India Budget: continuity with change
11 Jul 2019

India Budget: continuity with change

  • The government stuck to the fiscal consolidation path, pegging the FY20 deficit at -3.3% of GDP, improving on Interim Budget’s and FY19’s -3.4%
  • Primary deficit (excluding one-off revenues) points to a modest slippage
  • The burden of revenue generation shifts to tax and non-tax proceeds, accompanied by a firmer nominal GDP growth
  • Expenditure outlays are up sharply vs. actual FY19 math
  • Measures to boost the rural sector and broader social welfare construct will continue, even if expectations of an explicit boost to short-term consumption was unmet
  • Shades of change were present in multiple aspects, including a shift to raise part of the borrowings to offshore markets, a blueprint for national grids in key utilities and bigger free float for equity markets
  • Bond yields declined sharply on Friday, meeting our targets
  • With the government exercising fiscal restraint, this reinforces our view that another 50bp of rate cuts are likely in rest of FY20

India’s full-year Budget for FY20 not only stuck to the fiscal consolidation path, but also lowered the deficit target vs the Interim Budget and FY19. This improvement is backed by higher indirect tax and non-tax revenue assumptions along with firmer nominal GDP growth, while expenditure was held largely unchanged.

Before we delve into the specifics, the FY20 Budget marked a sense of continuity but also carried the winds of change. The broader fiscal consolidation path was adhered to along with a continuation of the emphasis on the welfare construct and push to improve infrastructure. While expectations of an explicit tax relief or cash transfers did not pan out (already laid out in February and widened the net last month), the Finance Minister signaled that plans to boost consumption would remain a priority. Meanwhile, the government took stock of progress on social sector plans, including rural road development, housing, electricity, gas connections, sanitation etc. and assured that these supply-side measures will continue. Moves were also made to attract more investments (details are in the latter part of the note). Addressing the near-term need for financial stability, INR700bn will be infused into domestic banks. Non-bank sectors also received a hand with key changes including banks incentivized to buy highly rated NBFC assets to provide liquidity, amongst others.

In the meantime, there were shades of change, marked by plans to raise part of the fiscal borrowings in offshore markets, merging of NRIs and FPIs investor categories, the blueprint for national grids in key utilities and bigger free float for equity markets. Bond markets reacted positively to the announcement of a move to the offshore markets, with 10y yields slumping by more than 10bp.


Highlights of the fiscal math

There were also other ambitious plans, while details are awaited, including a blueprint for a national gas grid, water grid and airports, improve accessibility to clean water, proposal for INR100trn investments into infrastructure over the next five years, amongst others.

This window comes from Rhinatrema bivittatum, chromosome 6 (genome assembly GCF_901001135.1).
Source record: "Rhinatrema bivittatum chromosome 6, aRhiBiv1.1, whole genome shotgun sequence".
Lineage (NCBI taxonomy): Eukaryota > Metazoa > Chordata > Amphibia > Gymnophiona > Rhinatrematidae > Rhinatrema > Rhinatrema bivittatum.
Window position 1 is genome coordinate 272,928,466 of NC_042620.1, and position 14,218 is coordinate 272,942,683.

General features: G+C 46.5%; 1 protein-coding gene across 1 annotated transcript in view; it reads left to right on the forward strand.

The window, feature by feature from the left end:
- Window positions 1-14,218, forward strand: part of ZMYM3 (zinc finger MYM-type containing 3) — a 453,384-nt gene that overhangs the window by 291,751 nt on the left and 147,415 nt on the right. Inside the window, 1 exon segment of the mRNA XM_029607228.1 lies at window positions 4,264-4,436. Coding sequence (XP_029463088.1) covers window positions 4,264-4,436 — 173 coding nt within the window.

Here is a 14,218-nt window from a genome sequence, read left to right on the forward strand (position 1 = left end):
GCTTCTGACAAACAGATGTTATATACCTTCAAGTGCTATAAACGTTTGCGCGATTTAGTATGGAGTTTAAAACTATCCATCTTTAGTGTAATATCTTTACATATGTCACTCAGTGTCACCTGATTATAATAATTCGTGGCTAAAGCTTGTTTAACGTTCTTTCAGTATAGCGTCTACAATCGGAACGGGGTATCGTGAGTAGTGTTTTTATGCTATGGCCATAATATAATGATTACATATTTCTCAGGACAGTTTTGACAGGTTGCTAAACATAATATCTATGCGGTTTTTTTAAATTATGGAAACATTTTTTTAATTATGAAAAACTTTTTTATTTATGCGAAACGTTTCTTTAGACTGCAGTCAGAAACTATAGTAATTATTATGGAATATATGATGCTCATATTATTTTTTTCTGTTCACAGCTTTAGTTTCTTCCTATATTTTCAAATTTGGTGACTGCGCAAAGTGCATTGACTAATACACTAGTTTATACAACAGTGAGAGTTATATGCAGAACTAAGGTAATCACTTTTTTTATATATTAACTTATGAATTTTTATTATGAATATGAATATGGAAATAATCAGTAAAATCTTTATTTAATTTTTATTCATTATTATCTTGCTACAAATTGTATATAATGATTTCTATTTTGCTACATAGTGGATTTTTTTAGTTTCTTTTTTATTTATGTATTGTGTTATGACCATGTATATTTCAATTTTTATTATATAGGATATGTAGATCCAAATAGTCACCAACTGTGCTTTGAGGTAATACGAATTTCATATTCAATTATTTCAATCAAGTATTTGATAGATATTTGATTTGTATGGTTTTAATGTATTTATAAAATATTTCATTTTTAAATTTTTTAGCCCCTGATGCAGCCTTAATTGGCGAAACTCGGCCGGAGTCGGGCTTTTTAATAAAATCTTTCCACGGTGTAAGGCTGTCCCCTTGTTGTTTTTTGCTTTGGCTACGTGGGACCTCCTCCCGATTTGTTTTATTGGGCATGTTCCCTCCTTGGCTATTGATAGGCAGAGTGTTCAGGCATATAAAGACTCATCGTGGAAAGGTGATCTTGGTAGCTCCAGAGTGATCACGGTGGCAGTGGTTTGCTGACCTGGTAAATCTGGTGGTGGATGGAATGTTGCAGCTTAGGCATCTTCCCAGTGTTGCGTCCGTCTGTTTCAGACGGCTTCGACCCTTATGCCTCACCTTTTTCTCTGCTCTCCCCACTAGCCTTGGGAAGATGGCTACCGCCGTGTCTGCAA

The underlying fiscal math

The government stuck to the fiscal consolidation path, pegging the FY20 deficit at -3.3% of GDP improving on Interim Budget’s and FY19’s -3.4%. While the revised FY19 numbers were available in the Budget documents, we prefer to compare with the FY19 actual numbers, which had seen revenues undershoot revised estimates and led to a scaling back in the expenditure as well. Compared to a fall to 8.3% of GDP in FY19 (actual), FY20 revenue receipts are pegged to rise to 9.3%, underpinned by better tax and non-tax contribution. Amongst the measures on Friday were that the cut in the corporate tax rate to 25% will now be applicable to all firms with a turnover of over INR4bn (~covers 99% of the firms according to the FM).

Under indirect taxes, encouragingly, center’s GST revenues were revised down by INR1trn from an inflated assumption in February. To make up for this shortfall import duties on gold (10% to 12.5%) and precious metals have been raised as well as cess on petroleum and diesel sales. The most notable rise was in divestment proceeds – from INR800bn in FY19 to INR1.05trn (0.5% of GDP). Pending the decision on the economic capital framework, RBI (and other PSU) dividends are estimated at an optimistic INR900bn (0.4% of GDP).


Centre's GST revenues - Budgetary assumptions

Under expenditure, FY20 total outlays have raised due to higher revenue expenditure while capital expenditure continues to be scaled back. Amongst the sectors, disbursements towards agri-allied activities is expected to rise a sharp 75% YoY vs a 65% rise in FY19 RE, accompanied by higher allocation towards IT and telecom, rural development, education, development of the North East region and a 74% rise in the centre’s transfer to the GST compensation fund.

While the headline deficit points to a moderation in the fiscal deficit, our preferred gauge i.e. primary deficit (fiscal deficit excluding one-off revenues) points to a slippage suggesting an underlying shift towards an expansionary budget.

Highlights of measures
(the complete list can be found here)